• You’re a restaurant owner in Florida. Across the country, states are limiting restaurants to delivery & takeout only. If your restaurant is dine-in only, you need to immediately spin-up an in-house delivery operation or sign up for a delivery service, like DoorDash. Continue serving your local community, and more importantly, make your customers aware you’re still willing & able to serve them.
  • You’re a convenience/corner store owner. It’s early January and you hear about some virus in China and notice customers starting to stockpile hand sanitizer and toilet paper. Do you implement a “2 per customer” policy or order an additional three months inventory now so you can fulfill the newly heightened demand? Or do you wait until your store runs dry in late February and get stuck with every supplier is indefinitely backordered?


Communication is critical during a crisis going radio silent is not an option. The longer information transmission takes, the greater employee concern accelerate into a negative, downward spiral. If your company is in crisis-response mode, then timely, top-down communication provides reassurance that comprehend the severity of the situation and will be able to get through these times, together. Communication shifts focus from worrying about the crisis (outside of your company’s control) to focusing on what needs to be done, now (within your company’s control).

  • Sharing (and summarizing) new developments with the team in language they can understand.
  • Ensuring employees at every level of the company understand how these changes affect your company’s stakeholders at every level: Customers, Partners, Vendors, Supply Chain, Employees and Management.
  • Implementing daily team meetings to update & debrief operating results, trends, and strategizing next steps.
  • Create open communication channels so employees have direct access to share information from the front lines, voice their concerns, or request clarification on anything they might not understand.

Prioritize & Execute — Updating Forecasts & Expectations

In today’s environment, there’s no downside scenario too severe to be considered unrealistic. Financial projections with extreme Downside and Base Case scenarios are critical*. How many months can your business withstand if sales decline by 50%, 80%, or 100% for the next 2 months? What about the next 6 months? What if sales come back in 6 months, but don’t return to prior levels for another 2 years?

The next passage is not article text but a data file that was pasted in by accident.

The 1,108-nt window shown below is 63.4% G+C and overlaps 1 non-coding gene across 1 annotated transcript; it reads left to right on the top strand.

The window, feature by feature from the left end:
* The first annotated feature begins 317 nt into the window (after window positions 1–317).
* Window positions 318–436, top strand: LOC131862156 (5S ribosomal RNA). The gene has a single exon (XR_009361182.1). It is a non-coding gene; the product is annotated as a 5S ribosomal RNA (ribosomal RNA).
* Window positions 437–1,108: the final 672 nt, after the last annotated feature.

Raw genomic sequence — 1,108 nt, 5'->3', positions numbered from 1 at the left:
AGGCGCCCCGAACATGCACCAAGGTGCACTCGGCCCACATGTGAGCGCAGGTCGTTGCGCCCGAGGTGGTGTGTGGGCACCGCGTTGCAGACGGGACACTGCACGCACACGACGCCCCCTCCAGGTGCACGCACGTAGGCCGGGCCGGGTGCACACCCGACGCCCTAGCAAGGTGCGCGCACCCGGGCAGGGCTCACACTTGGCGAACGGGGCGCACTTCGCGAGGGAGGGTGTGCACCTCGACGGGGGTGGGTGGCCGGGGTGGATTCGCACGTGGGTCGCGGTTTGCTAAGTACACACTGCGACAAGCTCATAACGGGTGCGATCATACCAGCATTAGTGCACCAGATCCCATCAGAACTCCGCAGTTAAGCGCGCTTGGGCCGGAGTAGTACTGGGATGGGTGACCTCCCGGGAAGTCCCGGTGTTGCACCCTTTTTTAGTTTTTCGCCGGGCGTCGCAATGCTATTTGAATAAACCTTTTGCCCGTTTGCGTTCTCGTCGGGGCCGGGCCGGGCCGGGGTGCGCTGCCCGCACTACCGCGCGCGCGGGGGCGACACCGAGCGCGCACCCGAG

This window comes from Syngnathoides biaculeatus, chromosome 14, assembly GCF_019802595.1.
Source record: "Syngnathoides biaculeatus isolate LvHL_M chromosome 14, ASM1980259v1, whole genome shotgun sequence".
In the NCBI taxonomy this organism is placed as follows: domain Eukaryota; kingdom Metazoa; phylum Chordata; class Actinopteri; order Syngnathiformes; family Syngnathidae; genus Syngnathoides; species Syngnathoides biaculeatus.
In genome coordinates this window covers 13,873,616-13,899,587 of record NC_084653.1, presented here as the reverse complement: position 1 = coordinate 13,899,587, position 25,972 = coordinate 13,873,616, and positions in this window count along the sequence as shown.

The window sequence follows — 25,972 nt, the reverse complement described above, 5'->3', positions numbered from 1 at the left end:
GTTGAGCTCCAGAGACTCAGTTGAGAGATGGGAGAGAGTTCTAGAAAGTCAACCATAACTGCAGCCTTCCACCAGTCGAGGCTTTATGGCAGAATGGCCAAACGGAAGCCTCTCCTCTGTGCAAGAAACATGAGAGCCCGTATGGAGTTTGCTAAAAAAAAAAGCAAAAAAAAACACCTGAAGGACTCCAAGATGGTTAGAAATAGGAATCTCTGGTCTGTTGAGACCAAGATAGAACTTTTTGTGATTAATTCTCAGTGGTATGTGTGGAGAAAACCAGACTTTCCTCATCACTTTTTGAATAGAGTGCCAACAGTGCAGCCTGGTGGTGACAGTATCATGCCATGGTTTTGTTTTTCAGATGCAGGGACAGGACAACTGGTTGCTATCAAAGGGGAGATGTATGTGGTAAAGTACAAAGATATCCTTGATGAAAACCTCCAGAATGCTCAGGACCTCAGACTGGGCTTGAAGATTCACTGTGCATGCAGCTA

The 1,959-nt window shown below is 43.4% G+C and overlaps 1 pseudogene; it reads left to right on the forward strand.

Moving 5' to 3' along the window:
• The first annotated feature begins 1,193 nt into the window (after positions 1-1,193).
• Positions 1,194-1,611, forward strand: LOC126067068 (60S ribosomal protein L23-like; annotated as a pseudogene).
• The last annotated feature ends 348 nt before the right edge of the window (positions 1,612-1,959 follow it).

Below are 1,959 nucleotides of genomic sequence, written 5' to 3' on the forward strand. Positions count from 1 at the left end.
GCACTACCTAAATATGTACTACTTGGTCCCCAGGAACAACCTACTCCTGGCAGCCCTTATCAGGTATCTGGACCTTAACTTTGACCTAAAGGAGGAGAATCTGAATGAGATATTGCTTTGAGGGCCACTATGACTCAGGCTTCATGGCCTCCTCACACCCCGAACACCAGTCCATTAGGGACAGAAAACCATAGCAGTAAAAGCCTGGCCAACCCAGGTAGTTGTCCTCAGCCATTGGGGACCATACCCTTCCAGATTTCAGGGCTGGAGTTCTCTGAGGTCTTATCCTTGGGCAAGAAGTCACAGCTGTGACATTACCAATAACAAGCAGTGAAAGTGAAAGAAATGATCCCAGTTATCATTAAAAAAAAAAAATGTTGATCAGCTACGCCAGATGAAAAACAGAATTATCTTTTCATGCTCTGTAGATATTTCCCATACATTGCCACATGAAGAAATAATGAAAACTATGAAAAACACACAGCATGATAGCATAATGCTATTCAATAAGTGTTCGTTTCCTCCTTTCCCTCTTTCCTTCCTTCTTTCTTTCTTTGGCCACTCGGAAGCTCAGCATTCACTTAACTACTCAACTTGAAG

*Note: Some crises may be an upside opportunity for your business. The same overarching philosophies apply — ensuring your company has a proper preparation & execution strategy to handle the surge in demand. Capitalize on your window of opportunity before someone else does.

Take the time to do a deep dive on every expense and immediately scale back whatever isn’t vital to your company’s survival. Find every feasible area where spend can be reduced, and then reduce again; cancel monthly subscriptions that no longer provide value, reduce (or fully eliminate) marketing spend if your business can’t be open, and overall find anywhere you can save money. This includes making sure you’re staffed appropriately for the new reality you’re living in. Layoffs and reduced hours are hard. But not having a company to come back to post-crisis is even harder.

2020 looked a whole lot different on February 29th than it did on March 31st. Your company’s priorities on every level need to shift from an annual, quarterly or monthly focus to a weekly (more likely daily), cadence. The operating environment during Week 1 of the Bay Area’s Shelter-in-Place is an entirely different world than where we are at Week 3.

Be the Leader your Team Needs

With so much uncertainty clouding every aspect of life, your employees need any semblance of guidance or reassurance you can offer. If you’re running around yelling “the world is ending” (warranted or unwarranted), everyone around you will panic. If you’re pretending that it’s “business as usual”, why would anyone take your judgment seriously?

A crisis is brutal — and no shit, these are tough times. But these are tough times, for everyone (just ask the 10 million US employees filing for unemployment in the last 2 weeks). As a leader, you need to buckle down, re-evaluate every aspect of your business, and be decisive about your path going forward — Any action is better than inaction.

We will make it through this, together. No one can reasonably know when, and what the world looks like on the other side is still unknown. With a truly unprecedented crisis, focus on what you can control, while putting yourself in a position to withstand the potential outcomes of what you can’t control.